Alex St. John takes aim at game developers.
First of all, read Alex St. John’s opinion piece on Venture Beat. Go ahead, I’ll wait.
Update: I really couldn’t have said it better. Alex St. John’s daughter spoke out against him.
To give you some background, St. John spends his time writing in his blog and teaching his ways to people who will listen. He’s also an extremely accomplished man, having co-created DirectX and owning many intellectual properties.
He also has a unique view on modern game development and the Millennial generation as well.
AND THEN HE SPOKE
“Many modern game developers have embraced a culture of victimology and a bad attitude toward their chosen vocations.”
St. John’s opening salvo couldn’t be more divisive or sound more condescending (actually it probably could be). He followed up his introduction with equally inflammatory speech that reeks of ignorance. That isn’t the crux of the argument here though. There have always been and there always will be people that blame the “victim”. In this case, the victim is the average game developer that feels he or she is being worked to their capacity and more.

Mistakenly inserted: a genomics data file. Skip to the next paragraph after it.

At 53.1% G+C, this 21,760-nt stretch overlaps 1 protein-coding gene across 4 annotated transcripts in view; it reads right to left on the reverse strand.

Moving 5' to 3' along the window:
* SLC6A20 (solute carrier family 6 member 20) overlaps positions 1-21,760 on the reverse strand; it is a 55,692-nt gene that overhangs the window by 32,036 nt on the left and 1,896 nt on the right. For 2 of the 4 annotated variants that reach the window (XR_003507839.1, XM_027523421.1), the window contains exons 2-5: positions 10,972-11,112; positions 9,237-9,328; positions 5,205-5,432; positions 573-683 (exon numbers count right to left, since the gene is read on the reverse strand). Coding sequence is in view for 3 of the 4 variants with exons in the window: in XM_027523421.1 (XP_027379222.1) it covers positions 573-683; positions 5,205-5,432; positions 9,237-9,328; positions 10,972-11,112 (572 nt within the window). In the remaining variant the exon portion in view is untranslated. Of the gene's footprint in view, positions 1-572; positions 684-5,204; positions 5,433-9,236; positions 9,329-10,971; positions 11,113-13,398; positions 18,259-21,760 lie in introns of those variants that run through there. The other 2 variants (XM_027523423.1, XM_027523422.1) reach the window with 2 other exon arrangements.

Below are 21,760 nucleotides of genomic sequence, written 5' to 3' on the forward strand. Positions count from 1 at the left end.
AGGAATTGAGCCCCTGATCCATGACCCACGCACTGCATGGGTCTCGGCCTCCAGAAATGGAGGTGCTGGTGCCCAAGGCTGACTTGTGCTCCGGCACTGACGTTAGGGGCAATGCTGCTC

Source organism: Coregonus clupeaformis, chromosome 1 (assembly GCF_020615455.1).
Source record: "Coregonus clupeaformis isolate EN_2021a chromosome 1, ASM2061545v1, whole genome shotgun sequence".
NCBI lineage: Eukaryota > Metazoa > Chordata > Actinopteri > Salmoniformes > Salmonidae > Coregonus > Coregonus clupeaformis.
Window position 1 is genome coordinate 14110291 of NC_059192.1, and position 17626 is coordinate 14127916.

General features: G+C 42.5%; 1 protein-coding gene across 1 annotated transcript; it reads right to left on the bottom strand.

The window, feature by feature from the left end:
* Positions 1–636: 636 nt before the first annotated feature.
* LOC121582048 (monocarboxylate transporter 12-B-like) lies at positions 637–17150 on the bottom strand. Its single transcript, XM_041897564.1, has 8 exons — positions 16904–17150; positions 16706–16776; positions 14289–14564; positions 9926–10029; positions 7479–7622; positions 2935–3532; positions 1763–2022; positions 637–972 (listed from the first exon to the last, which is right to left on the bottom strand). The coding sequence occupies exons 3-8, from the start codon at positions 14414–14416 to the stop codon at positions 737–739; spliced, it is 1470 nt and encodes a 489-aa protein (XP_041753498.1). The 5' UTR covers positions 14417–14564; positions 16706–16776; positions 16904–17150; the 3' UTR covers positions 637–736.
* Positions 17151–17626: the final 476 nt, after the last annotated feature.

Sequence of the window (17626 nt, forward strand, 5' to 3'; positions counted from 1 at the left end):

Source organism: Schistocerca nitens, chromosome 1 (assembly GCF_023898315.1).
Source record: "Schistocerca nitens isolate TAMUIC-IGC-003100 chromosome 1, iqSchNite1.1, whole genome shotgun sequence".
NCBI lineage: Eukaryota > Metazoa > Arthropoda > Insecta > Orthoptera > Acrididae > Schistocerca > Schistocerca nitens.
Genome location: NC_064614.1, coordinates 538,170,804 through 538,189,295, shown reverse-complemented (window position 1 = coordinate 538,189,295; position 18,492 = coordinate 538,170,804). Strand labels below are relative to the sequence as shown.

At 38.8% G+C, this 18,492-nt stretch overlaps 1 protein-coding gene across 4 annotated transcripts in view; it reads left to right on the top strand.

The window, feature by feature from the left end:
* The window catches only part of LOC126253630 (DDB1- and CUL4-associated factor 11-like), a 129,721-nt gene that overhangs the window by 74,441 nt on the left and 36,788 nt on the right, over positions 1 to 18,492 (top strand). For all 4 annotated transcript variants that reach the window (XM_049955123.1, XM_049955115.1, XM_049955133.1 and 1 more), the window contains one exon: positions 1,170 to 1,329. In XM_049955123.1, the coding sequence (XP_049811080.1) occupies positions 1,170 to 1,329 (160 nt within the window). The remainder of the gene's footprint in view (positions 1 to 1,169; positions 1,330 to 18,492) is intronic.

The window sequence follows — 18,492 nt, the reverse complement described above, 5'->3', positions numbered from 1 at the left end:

When 30%+ of developers regularly work 45+ hours a week and over half were required to work “crunch” time on projects that had them working 50-70 hours a week, something is clearly wrong. That’s without even considering that over a third of surveyed devs receive no overtime pay and are often paid by salary. (IGDA DSS 2015)
But St. John doesn’t care about that. Instead he waxed nostalgic about how he “…grew up in a log cabin in Alaska with no electricity, plumbing, heating, or cable TV” and how he is “…still thrilled by the incredibly decadent luxury of porcelain toilets and fast food.” His anecdotes are cute at best, and his words drip with disdain for modern devs. His attitude sounds like the arguments of video game forum warriors that mock the complaints of others by declaring that “people in some countries don’t even have clean water to drink, and you’re complaining about a video game. First-world problems…”
DETACHED FROM REALITY